else if (grades[i] >= average && <= 100 && > 89)
                    printf("A - *%d\n", grades[i]);
                else if (grades[i] >= average && <= 89 && > 79)
                    printf("B - %d\n", grades[i]);
                else if (grades[i] < average && <= 89 && > 79)
                    printf("B - *%d\n", grades[i]);
                else if (grades[i] >= average && <= 79 && > 69)
                    printf("C - %d\n", grades[i]);
                else if (grades[i] < average && <= 79 && > 69)
                    printf("C - *%d\n", grades[i]);
                else if (grades[i] >= average && <= 69 && > 59)
                    printf("D - %d\n", grades[i]);
                else if (grades[i] < average && <= 69 && > 59)
                    printf("D - *%d\n", grades[i]);
                else if (grades[i] >= average && <= 59 && > 0)
                    printf("F - %d\n", grades[i]);
                else
                    printf("F - *%d\n", grades[i]);
            }

  2. #2
    SAMARAS std10093's Avatar
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    Code:
    if (grades[i] >= average && <= 100 && > 89)
    This is C, so you have to write this as
    Code:
    if (grades[i] >= average && grades[i] <= 100 && grades[i] > 89)
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    It’s 2014 and I still use printf() for debugging.


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  3. #3
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    ugh... That worked, that is what I get for assuming. Thanks!

  4. #4
    SAMARAS std10093's Avatar
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    Good you had assumed it. If I enter only one negative integer, let's say -1, what will happen? First think of it and then run it.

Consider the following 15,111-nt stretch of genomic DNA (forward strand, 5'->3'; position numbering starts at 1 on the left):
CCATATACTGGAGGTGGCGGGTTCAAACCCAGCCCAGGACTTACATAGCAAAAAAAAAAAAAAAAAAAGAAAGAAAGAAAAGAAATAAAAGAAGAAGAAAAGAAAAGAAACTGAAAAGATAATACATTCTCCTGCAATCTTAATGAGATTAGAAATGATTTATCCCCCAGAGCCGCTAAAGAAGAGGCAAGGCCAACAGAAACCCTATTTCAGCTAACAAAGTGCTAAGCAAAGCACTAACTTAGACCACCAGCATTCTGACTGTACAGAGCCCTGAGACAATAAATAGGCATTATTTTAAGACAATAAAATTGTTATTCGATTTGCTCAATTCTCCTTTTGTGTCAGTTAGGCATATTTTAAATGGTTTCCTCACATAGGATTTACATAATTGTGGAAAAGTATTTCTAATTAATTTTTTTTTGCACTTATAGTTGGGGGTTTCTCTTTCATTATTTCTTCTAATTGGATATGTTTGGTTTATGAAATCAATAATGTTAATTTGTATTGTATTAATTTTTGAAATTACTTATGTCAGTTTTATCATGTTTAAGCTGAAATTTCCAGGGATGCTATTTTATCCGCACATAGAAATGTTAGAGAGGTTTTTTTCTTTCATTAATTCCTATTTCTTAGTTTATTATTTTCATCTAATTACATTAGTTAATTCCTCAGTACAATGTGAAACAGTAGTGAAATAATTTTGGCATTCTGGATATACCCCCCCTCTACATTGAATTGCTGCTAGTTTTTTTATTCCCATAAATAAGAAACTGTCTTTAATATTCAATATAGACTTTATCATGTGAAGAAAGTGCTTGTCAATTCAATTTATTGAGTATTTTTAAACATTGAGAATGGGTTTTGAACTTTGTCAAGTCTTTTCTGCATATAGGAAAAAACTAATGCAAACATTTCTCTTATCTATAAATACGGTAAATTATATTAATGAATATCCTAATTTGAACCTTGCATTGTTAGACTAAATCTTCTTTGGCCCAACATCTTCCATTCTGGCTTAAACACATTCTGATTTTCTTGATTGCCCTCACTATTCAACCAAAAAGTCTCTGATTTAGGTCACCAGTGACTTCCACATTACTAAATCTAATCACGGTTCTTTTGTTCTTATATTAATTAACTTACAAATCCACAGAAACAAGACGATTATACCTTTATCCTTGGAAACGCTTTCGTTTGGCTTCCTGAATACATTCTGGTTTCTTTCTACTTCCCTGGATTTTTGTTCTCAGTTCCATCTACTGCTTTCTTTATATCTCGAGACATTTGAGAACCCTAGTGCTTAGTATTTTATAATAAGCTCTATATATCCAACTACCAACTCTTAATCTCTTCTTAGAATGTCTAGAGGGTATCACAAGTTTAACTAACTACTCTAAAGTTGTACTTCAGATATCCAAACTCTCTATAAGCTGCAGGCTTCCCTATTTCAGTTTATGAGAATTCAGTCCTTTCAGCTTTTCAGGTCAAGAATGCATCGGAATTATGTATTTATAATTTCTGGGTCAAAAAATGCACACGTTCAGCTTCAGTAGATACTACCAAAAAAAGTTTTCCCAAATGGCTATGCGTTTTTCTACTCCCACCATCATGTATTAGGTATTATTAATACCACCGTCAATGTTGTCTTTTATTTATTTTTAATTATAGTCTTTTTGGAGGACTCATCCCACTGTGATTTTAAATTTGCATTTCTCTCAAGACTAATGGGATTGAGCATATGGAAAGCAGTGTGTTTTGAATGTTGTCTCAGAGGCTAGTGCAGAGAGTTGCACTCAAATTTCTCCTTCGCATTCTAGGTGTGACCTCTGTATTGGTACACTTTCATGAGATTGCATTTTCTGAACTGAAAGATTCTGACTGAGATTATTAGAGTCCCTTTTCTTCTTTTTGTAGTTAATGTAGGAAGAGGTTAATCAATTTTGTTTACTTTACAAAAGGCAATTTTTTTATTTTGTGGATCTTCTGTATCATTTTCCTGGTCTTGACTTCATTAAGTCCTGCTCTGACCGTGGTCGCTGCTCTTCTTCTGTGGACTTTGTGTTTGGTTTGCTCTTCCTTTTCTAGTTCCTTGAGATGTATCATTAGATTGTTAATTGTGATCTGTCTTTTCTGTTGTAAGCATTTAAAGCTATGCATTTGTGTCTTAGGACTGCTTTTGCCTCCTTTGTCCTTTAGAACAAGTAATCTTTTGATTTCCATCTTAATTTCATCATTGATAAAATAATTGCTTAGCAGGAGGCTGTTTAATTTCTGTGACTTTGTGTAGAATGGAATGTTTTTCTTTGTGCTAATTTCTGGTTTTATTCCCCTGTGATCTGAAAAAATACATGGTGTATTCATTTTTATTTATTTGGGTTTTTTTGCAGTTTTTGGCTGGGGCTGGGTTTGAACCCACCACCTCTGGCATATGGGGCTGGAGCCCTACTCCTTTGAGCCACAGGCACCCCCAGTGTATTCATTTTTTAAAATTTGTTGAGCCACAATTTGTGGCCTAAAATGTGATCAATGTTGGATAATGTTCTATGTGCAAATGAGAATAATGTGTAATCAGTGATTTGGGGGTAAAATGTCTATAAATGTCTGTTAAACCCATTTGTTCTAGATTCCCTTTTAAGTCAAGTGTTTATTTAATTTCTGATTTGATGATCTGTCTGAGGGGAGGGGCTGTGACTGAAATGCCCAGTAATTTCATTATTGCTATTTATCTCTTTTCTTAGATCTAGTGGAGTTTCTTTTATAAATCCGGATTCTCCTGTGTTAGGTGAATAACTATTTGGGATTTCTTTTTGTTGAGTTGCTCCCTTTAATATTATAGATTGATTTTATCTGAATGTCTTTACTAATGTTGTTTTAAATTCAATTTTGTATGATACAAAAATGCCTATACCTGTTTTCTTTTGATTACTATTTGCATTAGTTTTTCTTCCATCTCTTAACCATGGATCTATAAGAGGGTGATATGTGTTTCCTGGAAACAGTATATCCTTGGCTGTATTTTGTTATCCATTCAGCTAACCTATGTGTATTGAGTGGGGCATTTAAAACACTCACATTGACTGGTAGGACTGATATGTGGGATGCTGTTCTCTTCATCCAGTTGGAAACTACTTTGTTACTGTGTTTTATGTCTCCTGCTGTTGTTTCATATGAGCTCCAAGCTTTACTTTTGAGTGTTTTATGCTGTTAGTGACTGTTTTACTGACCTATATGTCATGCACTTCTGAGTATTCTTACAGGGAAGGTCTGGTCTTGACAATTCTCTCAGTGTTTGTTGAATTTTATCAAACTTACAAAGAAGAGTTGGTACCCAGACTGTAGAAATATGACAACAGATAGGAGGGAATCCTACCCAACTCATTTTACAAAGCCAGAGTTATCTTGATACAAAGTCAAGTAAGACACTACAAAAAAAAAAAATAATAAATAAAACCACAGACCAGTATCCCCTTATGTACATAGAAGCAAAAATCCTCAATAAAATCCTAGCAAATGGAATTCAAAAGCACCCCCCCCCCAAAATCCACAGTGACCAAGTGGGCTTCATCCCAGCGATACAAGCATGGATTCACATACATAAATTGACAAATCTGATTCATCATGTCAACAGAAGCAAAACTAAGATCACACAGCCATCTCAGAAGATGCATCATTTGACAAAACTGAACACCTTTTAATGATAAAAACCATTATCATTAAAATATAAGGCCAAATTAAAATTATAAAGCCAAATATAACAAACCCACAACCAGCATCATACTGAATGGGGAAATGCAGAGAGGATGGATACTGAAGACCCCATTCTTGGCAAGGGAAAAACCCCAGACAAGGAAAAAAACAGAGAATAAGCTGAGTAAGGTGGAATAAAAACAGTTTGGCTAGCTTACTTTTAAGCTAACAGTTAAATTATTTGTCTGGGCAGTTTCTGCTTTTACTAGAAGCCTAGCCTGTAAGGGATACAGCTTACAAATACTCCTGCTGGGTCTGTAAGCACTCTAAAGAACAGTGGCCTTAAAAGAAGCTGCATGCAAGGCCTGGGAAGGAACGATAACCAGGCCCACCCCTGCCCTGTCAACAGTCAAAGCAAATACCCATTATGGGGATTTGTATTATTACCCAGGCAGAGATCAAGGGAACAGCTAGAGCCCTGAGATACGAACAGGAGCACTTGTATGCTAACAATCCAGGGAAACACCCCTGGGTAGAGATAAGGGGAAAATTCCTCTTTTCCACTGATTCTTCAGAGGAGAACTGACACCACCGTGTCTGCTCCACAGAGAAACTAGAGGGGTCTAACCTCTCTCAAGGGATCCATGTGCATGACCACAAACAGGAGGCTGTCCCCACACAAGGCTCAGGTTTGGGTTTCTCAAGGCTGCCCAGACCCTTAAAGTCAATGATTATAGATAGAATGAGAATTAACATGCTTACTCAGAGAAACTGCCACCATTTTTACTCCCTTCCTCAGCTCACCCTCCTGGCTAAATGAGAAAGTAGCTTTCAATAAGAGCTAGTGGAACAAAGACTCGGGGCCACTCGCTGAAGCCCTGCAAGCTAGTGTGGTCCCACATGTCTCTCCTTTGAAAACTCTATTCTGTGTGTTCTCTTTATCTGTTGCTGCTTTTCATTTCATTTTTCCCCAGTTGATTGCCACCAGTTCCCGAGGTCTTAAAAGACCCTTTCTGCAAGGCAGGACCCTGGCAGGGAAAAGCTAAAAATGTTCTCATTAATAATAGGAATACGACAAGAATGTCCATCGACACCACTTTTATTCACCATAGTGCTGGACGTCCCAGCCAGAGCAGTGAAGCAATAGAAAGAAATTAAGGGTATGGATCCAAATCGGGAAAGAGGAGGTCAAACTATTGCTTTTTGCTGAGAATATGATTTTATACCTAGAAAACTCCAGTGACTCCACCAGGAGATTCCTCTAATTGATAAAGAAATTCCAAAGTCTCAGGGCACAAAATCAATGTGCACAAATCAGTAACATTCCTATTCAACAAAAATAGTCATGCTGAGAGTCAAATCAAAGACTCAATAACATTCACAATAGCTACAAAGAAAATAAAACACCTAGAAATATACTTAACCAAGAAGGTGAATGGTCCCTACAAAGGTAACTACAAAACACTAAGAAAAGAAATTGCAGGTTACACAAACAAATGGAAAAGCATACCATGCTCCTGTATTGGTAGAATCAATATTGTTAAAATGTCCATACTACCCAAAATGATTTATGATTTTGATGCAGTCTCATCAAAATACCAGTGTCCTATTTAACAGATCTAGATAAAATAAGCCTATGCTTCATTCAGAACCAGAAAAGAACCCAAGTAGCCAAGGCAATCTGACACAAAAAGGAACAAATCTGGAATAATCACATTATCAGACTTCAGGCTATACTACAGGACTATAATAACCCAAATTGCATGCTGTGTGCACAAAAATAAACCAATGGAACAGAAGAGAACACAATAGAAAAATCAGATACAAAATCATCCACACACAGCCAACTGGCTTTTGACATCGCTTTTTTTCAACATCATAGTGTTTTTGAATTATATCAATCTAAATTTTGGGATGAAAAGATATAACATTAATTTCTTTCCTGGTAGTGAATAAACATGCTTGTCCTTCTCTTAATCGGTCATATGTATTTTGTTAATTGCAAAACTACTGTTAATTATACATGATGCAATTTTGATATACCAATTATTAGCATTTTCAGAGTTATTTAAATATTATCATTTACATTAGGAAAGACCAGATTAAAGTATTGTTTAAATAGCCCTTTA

We also use to write
    Code:
    int main(void)
    Code - functions and small libraries I use


    It’s 2014 and I still use printf() for debugging.


    "Programs must be written for people to read, and only incidentally for machines to execute. " —Harold Abelson

  5. #5
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    Well when I enter a negative number it is the sentinel to stop inputing grades. It is supposed to take up to 20 grades, but you don't have to do 20.

    Print out:

    commiedic@localhost Project12$ ./Exercise5a

    This program calculates the total and average of up to 20 student grades.
    To stop entering grades before 20, enter a negative number.

    Enter a grade: 80
    Enter a grade: 90
    Enter a grade: 70
    Enter a grade: 60
    Enter a grade: 50
    Enter a grade: 40
    Enter a grade: 30
    Enter a grade: -1

    The sum total of grades entered: 420

    The average of grades is: 60.00

    The grades entered are now associated with average.
    An * indicates the grade is below the average.
    B - 80
    A - 90
    C - 70
    D - 60
    F - *50
    F - *40
    F - *30
    commiedic@localhost Project12$

  6. #6
    SAMARAS std10093's Avatar
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    Quote Originally Posted by Cameron Taylor View Post
    Well when I enter a negative number it is the sentinel to stop inputing grades.
    Yes I agree. In your output, you have given normal data. Input -1 and hit enter. Then what the average of the grades? Why the average is what it will be?

    EDIT:
    You should always think of the case that the input is not going to be what you assume it will be. A good practice, is that you let others input your program, before you submitted. The others were just me in that case